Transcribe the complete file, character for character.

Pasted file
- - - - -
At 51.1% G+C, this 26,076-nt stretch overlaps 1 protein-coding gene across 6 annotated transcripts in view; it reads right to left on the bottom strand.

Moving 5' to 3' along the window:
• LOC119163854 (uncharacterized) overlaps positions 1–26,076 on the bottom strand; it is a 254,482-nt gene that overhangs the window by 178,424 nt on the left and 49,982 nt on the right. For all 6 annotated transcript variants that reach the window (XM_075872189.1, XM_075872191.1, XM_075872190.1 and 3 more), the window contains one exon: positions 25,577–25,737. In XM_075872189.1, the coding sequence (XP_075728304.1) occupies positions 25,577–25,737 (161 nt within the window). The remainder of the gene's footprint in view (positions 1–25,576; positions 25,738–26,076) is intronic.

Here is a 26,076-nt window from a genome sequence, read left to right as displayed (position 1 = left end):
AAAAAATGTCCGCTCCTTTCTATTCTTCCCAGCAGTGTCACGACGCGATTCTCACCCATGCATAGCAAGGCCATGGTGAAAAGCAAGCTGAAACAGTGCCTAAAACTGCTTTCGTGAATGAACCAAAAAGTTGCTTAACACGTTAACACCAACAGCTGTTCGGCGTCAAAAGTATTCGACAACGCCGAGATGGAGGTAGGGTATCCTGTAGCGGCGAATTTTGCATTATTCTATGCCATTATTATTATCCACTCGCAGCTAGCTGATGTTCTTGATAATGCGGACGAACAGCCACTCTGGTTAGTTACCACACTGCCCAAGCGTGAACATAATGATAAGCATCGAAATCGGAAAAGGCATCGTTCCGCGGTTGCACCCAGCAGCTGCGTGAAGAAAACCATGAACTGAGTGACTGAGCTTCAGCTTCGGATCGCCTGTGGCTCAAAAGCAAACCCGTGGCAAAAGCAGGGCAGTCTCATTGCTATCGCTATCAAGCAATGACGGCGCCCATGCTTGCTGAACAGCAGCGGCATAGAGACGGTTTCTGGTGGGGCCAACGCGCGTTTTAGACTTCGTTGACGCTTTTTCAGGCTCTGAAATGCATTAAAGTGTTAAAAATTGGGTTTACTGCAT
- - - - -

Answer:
At 51.1% G+C, this 26,076-nt stretch overlaps 1 protein-coding gene across 6 annotated transcripts in view; it reads right to left on the bottom strand.

Moving 5' to 3' along the window:
• LOC119163854 (uncharacterized) overlaps positions 1–26,076 on the bottom strand; it is a 254,482-nt gene that overhangs the window by 178,424 nt on the left and 49,982 nt on the right. For all 6 annotated transcript variants that reach the window (XM_075872189.1, XM_075872191.1, XM_075872190.1 and 3 more), the window contains one exon: positions 25,577–25,737. In XM_075872189.1, the coding sequence (XP_075728304.1) occupies positions 25,577–25,737 (161 nt within the window). The remainder of the gene's footprint in view (positions 1–25,576; positions 25,738–26,076) is intronic.

Here is a 26,076-nt window from a genome sequence, read left to right as displayed (position 1 = left end):
AAAAAATGTCCGCTCCTTTCTATTCTTCCCAGCAGTGTCACGACGCGATTCTCACCCATGCATAGCAAGGCCATGGTGAAAAGCAAGCTGAAACAGTGCCTAAAACTGCTTTCGTGAATGAACCAAAAAGTTGCTTAACACGTTAACACCAACAGCTGTTCGGCGTCAAAAGTATTCGACAACGCCGAGATGGAGGTAGGGTATCCTGTAGCGGCGAATTTTGCATTATTCTATGCCATTATTATTATCCACTCGCAGCTAGCTGATGTTCTTGATAATGCGGACGAACAGCCACTCTGGTTAGTTACCACACTGCCCAAGCGTGAACATAATGATAAGCATCGAAATCGGAAAAGGCATCGTTCCGCGGTTGCACCCAGCAGCTGCGTGAAGAAAACCATGAACTGAGTGACTGAGCTTCAGCTTCGGATCGCCTGTGGCTCAAAAGCAAACCCGTGGCAAAAGCAGGGCAGTCTCATTGCTATCGCTATCAAGCAATGACGGCGCCCATGCTTGCTGAACAGCAGCGGCATAGAGACGGTTTCTGGTGGGGCCAACGCGCGTTTTAGACTTCGTTGACGCTTTTTCAGGCTCTGAAATGCATTAAAGTGTTAAAAATTGGGTTTACTGCAT